A new study made by researchers from the Harvard T.H. Chan School of Public Health has revealed that more than half of children and teens in the U.S. do not get enough hydration likely because they do not drink enough water.

The researchers, whose study was published in the American Journal of Public Health on Thursday, said that the statistics raises concern because inadequate hydration can have crucial implications on the physical and mental health of children.

Even mild dehydration is known to cause unwanted consequences such as irritability, headaches, increased heart rate, dizziness, dry mouth, and poorer physical performance. Experts warn of the impact of dehydration on the brains of children, which could affect their ability to learn.

"The prevalence of inadequate hydration was 54.5%. Significantly higher urine osmolality was observed among boys, non-Hispanic Blacks, and younger children compared with girls, Whites, and older children, respectively," said Erica Kenney, from Harvard T. H. Chan School of Public Health, and colleagues wrote.  

Given the unwanted implications of not drinking enough water, parents are encouraged to do things that could get their children to drink more water.

Lauren Graf, from the Montefiore Medical Center in New York City, suggests enhancing the taste of plain water by placing fresh orange, lime or lemons slices in a pitcher of water and leave this in the fridge. She explained that the fruits add a subtle hint of flavor without adding sugar to water.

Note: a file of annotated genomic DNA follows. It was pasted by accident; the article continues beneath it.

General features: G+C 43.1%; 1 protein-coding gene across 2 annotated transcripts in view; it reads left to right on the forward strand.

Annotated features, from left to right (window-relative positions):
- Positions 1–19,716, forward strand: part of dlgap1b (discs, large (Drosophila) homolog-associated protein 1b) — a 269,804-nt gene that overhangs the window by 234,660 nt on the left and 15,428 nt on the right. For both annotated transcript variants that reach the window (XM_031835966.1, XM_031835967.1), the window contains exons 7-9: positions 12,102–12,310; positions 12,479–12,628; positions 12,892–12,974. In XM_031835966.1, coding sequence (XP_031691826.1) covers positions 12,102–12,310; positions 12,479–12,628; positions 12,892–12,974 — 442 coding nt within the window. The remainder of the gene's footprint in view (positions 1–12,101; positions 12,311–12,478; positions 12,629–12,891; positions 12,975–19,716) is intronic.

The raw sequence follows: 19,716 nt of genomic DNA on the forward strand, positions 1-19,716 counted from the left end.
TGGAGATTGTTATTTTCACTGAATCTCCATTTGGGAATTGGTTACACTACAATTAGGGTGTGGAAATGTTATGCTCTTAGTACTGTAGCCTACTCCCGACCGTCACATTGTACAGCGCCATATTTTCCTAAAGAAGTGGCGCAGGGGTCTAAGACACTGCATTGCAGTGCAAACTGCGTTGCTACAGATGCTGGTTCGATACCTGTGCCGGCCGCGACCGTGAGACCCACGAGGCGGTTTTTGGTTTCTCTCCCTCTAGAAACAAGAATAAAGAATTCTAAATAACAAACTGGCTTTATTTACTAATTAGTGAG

Graf also said that parents should limit the amount of sweetened beverages that their children drink because regular consumption of these drinks trains children's palate to crave for sweet beverages and could discourage them from drinking water because this could already be too bland for their taste.

"Reducing intake of sugary beverages can help retrain the palate to crave less sugar," Graf said.

Ensuring that children have with them a bottle of water when they go to school or a friend's house can also encourage kids to drink water more frequently because the water is accessible.

Parents can also make water look more appealing by using an attractive cup, or those with their children's favorite character. While this won't work among adults, it is one way of encourage young children to consume more water.

Adults should also set a good example to children.  Children are more likely to drink water if they see their parents drink water rather than sodas and juices.

Photo: Katherine Johnson | Flickr

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